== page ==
|Carlos Fradique-Méndez||Ana María Rodríguez Maldonado|
Colombian derivatives transactions have been growing and gaining sophistication over the past few years. Pursuant to statistics published by the Central Bank of Colombia, the most common type of over-the-counter transactions locally negotiated are COP/USD forwards. Nonetheless, the negotiation of other derivatives, such as swaps, has likewise consistently grown.
In 2009, the average of COP/USD monthly negotiated forwards (including future flows of COP/USD swaps) amounted to approximately $16.63 million, while the average increased to approximately $19.1 million per month in 2010. This represents an increase of 15% over a one-year period.
Pursuant to the statistics published by the Central Bank of Colombia, most of these transactions are short-term forwards with a maximum term of 15 to 35 days.
On the other hand, from the regulatory perspective, the Colombian derivatives market needs to confront important challenges and further development.
Recently, the Central Bank of Colombia, by means of Regulation 37 of December 28 2010 which amended Regulation DODM-144 of September 19 2008 on derivative transactions, issued rules providing for netting, close-out netting and collateral granted in connection with derivatives transactions.
Pursuant to recent foreign exchange regulations, netting provisions may now be enforced at any time for derivatives transactions entered into with the same counterparty, including the ability to set-off collateral granted in connection with such derivatives transactions, if so agreed on by the counterparties within the relevant master agreement. These advances represent a significant improvement considering that they end previous controversies regarding legality and enforceability of provisions such as netting and multiple-transaction payment netting under the Isda (International Swaps and Derivatives Association) Master Agreement.
Furthermore, provisions such as early termination, close-out netting and set-off under the Isda Master Agreement are now enforceable from a forex (foreign exchange) perspective in the case of termination events and events of default.
Moreover, secured parties under derivatives agreements are now permitted to liquidate cash and securities granted as collateral to ensure payment of pending amounts as part of the close-out netting provisions. This legislation implies significant progress, considering that pursuant to previous regulations it was not clear whether or not collateral granted and located abroad could be properly used to discharge the obligations of the Colombian resident from the forex perspective, given the obligation to complete payments under these transactions subject to strict mechanisms and procedures established by the Central Bank.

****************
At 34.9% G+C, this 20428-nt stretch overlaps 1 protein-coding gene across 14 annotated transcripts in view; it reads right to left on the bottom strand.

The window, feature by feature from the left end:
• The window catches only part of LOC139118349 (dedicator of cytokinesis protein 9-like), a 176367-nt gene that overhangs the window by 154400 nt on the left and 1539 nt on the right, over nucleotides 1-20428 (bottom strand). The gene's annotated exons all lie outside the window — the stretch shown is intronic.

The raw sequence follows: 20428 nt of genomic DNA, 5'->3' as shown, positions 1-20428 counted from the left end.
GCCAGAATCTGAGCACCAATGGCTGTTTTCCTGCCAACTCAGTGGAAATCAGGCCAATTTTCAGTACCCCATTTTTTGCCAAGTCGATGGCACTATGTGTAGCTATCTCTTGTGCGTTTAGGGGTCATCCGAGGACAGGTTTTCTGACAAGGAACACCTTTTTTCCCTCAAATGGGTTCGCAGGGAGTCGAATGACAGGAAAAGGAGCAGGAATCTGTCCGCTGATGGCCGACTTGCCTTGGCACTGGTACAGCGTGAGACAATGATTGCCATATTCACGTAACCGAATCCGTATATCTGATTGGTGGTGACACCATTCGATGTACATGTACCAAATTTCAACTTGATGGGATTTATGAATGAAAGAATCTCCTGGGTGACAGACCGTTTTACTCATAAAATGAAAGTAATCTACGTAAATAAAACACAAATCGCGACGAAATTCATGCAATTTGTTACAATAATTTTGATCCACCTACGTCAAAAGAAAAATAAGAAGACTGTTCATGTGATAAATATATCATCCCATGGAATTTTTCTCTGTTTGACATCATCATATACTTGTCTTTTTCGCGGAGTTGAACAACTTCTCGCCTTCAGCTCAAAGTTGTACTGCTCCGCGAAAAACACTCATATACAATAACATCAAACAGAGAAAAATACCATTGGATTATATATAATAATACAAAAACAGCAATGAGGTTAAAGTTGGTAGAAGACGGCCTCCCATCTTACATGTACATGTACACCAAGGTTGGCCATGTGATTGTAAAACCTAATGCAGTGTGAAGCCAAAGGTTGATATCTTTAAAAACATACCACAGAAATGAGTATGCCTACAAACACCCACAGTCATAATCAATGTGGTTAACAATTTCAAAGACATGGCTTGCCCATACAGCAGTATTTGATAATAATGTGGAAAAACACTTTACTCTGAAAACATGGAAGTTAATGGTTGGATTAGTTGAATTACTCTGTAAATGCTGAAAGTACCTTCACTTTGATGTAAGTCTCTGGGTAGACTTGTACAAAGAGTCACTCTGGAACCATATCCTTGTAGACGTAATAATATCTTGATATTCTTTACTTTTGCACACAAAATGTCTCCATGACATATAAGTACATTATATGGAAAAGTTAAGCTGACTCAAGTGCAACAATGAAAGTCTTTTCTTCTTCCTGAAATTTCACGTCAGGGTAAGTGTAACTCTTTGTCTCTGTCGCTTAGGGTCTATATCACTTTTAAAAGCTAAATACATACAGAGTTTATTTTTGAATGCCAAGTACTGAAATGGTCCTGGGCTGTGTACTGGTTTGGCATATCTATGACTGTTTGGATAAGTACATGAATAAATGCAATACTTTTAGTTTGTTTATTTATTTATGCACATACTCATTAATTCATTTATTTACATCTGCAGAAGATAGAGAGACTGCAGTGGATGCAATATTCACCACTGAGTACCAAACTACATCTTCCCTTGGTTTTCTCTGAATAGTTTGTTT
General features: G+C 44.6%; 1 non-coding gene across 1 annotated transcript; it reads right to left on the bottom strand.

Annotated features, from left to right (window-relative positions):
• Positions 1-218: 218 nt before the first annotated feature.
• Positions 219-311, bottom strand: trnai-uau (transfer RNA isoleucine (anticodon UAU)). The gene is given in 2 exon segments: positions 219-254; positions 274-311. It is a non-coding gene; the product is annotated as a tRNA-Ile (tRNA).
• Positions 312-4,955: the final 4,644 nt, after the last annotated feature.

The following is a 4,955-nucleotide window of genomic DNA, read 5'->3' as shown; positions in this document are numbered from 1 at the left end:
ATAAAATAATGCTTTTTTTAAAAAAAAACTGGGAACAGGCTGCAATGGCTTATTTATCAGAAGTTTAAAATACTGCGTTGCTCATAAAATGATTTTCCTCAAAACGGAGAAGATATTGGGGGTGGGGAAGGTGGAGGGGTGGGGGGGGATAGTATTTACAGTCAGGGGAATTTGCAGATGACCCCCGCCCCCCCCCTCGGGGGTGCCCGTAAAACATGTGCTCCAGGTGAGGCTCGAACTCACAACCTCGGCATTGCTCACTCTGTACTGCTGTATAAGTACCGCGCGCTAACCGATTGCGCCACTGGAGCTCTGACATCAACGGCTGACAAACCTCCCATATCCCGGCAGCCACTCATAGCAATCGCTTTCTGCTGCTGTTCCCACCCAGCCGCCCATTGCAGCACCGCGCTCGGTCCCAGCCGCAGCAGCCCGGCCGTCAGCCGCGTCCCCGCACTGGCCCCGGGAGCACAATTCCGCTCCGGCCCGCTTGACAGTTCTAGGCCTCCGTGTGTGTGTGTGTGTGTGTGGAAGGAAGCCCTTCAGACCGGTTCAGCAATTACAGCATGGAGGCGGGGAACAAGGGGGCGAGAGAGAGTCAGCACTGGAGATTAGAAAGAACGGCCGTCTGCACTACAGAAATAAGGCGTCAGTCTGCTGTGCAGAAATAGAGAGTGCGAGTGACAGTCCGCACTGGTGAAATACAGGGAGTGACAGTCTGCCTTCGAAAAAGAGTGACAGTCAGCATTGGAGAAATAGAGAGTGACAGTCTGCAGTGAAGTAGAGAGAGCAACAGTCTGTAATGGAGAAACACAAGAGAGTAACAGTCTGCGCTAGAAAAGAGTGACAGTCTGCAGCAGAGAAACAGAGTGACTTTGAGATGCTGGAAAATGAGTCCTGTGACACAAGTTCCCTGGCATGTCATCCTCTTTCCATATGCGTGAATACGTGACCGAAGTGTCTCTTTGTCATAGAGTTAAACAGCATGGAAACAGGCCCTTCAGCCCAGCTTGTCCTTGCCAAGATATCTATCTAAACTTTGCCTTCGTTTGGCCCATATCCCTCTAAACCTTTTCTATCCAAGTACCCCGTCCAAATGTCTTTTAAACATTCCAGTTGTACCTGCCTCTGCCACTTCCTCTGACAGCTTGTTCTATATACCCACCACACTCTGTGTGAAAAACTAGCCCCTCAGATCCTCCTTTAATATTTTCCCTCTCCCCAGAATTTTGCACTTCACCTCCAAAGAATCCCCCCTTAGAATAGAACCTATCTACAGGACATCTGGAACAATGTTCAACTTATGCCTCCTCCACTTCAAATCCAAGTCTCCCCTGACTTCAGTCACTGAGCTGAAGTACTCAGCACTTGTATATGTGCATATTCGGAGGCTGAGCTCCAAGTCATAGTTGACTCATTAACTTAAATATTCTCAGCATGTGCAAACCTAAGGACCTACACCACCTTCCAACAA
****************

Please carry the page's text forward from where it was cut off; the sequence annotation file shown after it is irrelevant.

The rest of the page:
This situation represented a contradiction in the past, considering the enforceability of said posted collateral under foreign laws and regulations that generally control such agreements. (These collateral provisions complement Law 1328 of 2009 according to which the non-defaulting party of a derivative contract should be permitted to enforce guarantees received in connection with the transaction to the extent that guarantees in cash or securities would have to be liquidated at the prevailing market price and guarantees in assets other than cash or securities would have to be liquidated at a fair market value.)
Although recent forex regulations imply a considerable effort to modernise local laws and bring them in line with international standards, the next goal that the government needs to tackle is to assure the complete effectiveness of Law 1328 of 2009, which, among others, generally provides for early termination and close-out netting provisions in insolvency proceedings.
By means of Law 1328 issued on July 15 2009, the Colombian Congress indicated that early termination and close-out netting provisions would be enforceable in events of default under derivatives contracts, due to insolvency proceedings, if one of the parties to the transaction was an entity subject to the supervision of the Superintendence of Finance or a so-called authorised professional foreign agent according to Colombian forex regulations. Nonetheless, the effectiveness of Law 1328 is still subject to implementing legislation mostly relating to registration requirements that need to be set forth by the Colombian government.
New forex regulations were issued to complement and harmonise local financial regulations that previously referred to netting and close-out netting provisions. Notwithstanding the above, pending regulations need to be issued in the near future to guarantee and effectively contribute to the real advancement and sophistication of the Colombian derivatives markets.
Carlos Fradique-Méndez and Ana María Rodríguez Maldonado
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